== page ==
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Interview with Denise Weimer

Not much hurts as deeply as being handed your dream only to find you’ve landed in a very public mess.

Denise Weimer had been writing since age 11—storytelling not only defined her but encompassed her most treasured childhood memories.

“My parents were big history buffs,” she said. “They’d take me to historical sights in the Southeast, and whenever we went into an old house or visited a historical town, my imagination would take over. I’d think about who might’ve lived there and what their lives might’ve been like.”

Mom’s encouragement was crucial

Those special moments and the curiosity they triggered sparked her love of story. “I started taking spiral notebooks with me and scribbling out stories as we drove along. Then, I read them to my mom, and that’s how I started writing.”

Her mom’s encouraging responses added fuel to the flickering flame God had sparked within her heart. “She saw that I had talent, and she’d say, ‘Did you borrow that from somebody?’ She encouraged me to keep writing.”

Denise did, filling notebook after notebook. This love continued into adulthood, and she kept telling stories, believing that one day God would bring one of them to print. Straight out of college, it seemed as if He were working to do just that.

“I’d submitted queries for a civil war trilogy to numerous publishers. One day I returned from work to find a message on my answering machine. The caller identified herself as someone from Bethany House Publishers and asked me to call her back. I thought, ‘They wouldn’t leave a message if it wasn’t good.’”

Good news is relative

When she called back, though the news was good, it wasn’t what she’d hoped for. “The woman said my sample chapters had gone to the final review committee, but though they loved the story, they were unable to publish it because they had just committed to a gentleman with a very similar story.”

It felt like a dead end. “At this point I put my writing on the shelf, because I’d done everything I knew to do.”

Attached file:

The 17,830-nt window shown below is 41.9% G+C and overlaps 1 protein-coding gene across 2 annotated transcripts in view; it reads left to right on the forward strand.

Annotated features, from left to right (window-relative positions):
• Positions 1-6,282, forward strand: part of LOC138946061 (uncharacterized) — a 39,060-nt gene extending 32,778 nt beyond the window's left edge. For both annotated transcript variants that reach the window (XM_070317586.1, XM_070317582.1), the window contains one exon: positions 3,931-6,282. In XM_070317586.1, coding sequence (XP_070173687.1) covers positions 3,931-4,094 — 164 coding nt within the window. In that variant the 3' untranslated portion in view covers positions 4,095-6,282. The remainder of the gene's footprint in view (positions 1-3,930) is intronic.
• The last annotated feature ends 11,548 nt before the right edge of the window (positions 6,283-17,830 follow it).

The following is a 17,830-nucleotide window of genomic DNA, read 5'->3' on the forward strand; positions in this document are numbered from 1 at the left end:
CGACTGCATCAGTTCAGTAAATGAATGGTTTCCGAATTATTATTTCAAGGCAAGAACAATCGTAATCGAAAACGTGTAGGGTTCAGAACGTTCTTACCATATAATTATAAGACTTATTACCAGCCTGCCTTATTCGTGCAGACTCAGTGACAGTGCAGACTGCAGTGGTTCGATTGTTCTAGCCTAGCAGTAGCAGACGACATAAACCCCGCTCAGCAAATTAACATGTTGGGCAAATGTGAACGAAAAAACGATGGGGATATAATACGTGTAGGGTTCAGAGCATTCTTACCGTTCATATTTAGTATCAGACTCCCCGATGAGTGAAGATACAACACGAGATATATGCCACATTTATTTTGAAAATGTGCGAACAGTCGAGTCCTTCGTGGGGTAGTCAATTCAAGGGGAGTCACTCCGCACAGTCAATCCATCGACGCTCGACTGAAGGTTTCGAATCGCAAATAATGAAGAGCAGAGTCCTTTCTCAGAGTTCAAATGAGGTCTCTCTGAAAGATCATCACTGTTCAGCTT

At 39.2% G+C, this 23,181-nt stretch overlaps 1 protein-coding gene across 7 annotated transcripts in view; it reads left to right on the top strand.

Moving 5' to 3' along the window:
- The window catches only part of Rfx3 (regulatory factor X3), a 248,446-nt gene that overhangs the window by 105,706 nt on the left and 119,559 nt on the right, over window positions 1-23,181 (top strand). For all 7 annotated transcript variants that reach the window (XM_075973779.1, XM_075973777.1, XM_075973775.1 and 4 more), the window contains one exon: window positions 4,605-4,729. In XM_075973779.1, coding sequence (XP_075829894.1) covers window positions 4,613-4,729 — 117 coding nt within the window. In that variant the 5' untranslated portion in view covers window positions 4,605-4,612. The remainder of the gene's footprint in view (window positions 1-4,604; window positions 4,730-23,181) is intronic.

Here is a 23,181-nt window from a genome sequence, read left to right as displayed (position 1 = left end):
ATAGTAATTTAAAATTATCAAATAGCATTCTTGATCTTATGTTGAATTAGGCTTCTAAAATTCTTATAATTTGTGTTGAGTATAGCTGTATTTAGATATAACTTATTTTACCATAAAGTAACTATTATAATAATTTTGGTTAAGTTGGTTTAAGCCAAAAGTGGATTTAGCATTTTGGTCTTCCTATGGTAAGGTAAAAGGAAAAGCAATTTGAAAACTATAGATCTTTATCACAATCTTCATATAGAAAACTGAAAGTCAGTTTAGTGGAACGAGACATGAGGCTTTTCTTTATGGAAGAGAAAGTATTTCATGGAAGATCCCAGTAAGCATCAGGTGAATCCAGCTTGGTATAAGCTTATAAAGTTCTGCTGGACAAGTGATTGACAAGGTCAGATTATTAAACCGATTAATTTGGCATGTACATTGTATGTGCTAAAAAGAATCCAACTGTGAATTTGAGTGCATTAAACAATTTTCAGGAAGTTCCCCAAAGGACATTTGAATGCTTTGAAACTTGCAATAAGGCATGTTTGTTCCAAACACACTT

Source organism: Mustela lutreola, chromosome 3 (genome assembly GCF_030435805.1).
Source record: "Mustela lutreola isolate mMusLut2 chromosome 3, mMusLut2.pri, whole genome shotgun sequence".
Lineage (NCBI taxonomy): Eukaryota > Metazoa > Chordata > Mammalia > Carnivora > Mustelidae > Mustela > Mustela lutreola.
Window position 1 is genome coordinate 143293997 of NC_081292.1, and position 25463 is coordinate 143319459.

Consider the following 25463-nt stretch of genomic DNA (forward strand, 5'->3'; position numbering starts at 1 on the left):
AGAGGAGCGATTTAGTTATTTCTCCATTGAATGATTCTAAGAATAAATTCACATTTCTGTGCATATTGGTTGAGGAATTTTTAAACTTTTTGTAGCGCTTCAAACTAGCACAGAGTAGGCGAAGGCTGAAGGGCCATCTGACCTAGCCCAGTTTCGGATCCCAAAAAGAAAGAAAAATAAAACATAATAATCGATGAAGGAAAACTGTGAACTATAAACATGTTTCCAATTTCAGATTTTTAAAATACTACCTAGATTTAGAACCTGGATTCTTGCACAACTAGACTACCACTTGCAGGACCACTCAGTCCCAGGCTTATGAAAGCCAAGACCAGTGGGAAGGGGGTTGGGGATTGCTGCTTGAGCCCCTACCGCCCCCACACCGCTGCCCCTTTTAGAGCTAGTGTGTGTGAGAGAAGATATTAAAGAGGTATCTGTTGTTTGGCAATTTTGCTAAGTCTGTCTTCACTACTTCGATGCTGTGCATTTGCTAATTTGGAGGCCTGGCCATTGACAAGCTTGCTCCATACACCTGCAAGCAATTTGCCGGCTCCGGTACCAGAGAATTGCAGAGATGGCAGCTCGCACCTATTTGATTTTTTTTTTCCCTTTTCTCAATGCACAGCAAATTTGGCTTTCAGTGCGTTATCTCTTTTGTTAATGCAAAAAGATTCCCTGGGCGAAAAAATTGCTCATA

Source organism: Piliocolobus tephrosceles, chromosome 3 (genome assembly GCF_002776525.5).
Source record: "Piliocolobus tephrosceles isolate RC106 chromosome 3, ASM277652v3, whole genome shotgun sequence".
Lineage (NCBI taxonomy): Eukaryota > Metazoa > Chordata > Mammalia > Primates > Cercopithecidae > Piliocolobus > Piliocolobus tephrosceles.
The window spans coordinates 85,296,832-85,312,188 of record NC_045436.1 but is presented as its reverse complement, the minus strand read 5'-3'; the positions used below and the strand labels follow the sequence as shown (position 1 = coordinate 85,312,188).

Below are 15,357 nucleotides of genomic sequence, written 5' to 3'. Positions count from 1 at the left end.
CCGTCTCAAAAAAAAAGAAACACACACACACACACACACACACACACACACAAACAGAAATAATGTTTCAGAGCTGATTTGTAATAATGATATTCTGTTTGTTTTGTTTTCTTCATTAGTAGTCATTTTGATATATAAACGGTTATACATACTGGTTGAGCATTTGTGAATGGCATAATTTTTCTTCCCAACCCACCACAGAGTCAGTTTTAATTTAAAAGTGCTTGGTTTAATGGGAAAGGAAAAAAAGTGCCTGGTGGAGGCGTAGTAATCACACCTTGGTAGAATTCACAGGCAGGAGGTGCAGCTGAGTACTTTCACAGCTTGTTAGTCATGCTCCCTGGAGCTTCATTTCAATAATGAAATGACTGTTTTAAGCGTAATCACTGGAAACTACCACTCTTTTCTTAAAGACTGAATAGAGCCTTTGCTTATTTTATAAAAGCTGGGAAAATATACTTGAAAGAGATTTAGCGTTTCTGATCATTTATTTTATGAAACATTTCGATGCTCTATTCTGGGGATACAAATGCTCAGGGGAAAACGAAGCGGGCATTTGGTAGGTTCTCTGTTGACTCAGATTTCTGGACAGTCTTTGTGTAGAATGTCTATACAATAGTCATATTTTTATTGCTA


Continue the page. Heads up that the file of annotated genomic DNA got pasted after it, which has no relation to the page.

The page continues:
Time passed. Denise started a career in public relations then later left that career to raise her kids. God squelched her desire to write. That phase of her life, it seemed, was over.

Hard to kill a calling

But God wasn’t done with her. During this time, as her little ones started taking naps, Denise’s muse began to re-emerge. “I started feeling that stir in my heart again, and I thought, ‘I might-could write something short.’”

That something short turned into a novella set in 1886 Tallulah, about an hour and a half from her home at the time. The area, once a large resort location, was called the Niagara of the South. An idea for a story took hold. This time it made it all the way to print.

But before she could even celebrate, a major setback hit again. “The publisher set the price of the books so high, I couldn’t sell them to bookstores or gift shops,” she said.

But all was not lost. “During this time, I started getting connected to the community and its history.”

Another strong opening

One day, John Kollock, a well-known historical print artist in Georgia, approached her and offered to help. “He said he’d read my book, thought it was really good, and wanted to help me with my research for future projects.” And thus the dream that had hit so many challenges began to grow once again.

Only to hit yet another huge snag, post publication.

“I’d been looking for a publisher and hadn’t had much luck when I learned one of my acquaintances was starting a publishing house. She hired me as her substantive editor, and I helped her release the house’s first book.” Denise wondered if this could be her answer.